Mr. Speaker, I want the hon. member from the Winnipeg area to know that he has our full support in this initiative.
I do not want to be too critical but sometimes a party's voting record comes back to haunt it. In March 2003, I introduced Bill C-206, which would have allowed caregivers the opportunity to take time off work to care for their loved ones under a palliative situation.
The hon. member was absolutely correct when he said that the motion was a wise investment of tax dollars and would be a saving in the long run. Those are the exact words I used in my motion in terms of allowing people the opportunity to leave their place of employment, care for their dying loved ones, collect employment insurance and have their job protected at the same time. It is the exact same benefits that a person would receive from maternity benefits.
Unfortunately, the previous leader of the Alliance Party, the current leader of the Conservative Party and the finance critic for that party voted against my bill. We cannot have a national strategy unless we deal with the caregivers concerned who deal with those people under the serious concerns of rehabilitative or palliative care.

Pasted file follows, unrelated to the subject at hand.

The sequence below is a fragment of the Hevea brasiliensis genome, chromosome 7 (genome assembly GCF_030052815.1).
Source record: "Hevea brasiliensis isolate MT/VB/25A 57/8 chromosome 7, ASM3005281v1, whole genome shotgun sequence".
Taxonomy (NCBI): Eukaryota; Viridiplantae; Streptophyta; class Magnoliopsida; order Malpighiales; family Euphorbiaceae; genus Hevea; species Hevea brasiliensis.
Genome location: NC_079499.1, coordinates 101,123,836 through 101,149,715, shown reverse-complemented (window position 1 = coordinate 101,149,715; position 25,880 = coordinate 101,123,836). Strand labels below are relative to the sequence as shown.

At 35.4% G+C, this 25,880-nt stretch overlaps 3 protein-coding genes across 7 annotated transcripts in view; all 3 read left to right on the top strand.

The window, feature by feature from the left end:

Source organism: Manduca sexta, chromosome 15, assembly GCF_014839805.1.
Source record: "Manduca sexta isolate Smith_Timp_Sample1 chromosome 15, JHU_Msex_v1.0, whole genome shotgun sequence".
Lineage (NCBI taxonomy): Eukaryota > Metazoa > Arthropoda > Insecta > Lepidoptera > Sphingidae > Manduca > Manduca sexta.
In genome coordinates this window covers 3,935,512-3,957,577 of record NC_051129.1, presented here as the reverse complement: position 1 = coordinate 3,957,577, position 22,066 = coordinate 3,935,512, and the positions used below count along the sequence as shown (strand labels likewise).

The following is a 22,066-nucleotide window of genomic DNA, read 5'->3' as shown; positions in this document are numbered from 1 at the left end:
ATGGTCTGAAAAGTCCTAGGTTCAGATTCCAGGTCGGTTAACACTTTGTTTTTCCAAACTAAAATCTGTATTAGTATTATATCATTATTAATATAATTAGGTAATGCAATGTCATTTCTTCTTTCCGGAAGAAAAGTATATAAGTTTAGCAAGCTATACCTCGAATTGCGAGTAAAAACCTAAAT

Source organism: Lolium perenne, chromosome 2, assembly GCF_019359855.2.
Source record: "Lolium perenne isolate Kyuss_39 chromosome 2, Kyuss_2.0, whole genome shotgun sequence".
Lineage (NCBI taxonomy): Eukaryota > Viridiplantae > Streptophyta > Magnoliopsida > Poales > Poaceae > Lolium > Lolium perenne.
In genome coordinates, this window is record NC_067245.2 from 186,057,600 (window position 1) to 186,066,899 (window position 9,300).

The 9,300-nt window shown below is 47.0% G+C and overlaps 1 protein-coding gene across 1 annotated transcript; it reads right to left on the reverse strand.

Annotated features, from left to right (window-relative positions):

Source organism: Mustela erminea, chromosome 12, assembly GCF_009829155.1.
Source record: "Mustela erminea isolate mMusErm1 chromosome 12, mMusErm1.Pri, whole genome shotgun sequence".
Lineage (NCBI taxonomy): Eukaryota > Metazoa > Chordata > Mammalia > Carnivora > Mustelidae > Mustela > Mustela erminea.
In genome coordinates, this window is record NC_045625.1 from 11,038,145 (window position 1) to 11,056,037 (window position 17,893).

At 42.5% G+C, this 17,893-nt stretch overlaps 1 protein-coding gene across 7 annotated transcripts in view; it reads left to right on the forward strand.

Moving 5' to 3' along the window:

My bill has been reintroduced as Bill C-256 and has had first reading. It has almost the exact wording as what was voted against by some members of his previous party.
Would the member support a strategy that would allow people who care for dying relatives the opportunity to stay at home, collect employment insurance, have their job protected and provide their relatives who are under palliative care the options that they deserve, which is the desire to be surrounded by their loved ones, to be surrounded in the setting of their choice and, of course, to be free of pain?
I wonder if the member who spoke so eloquently to this motion, which we support, would rise up and mention that.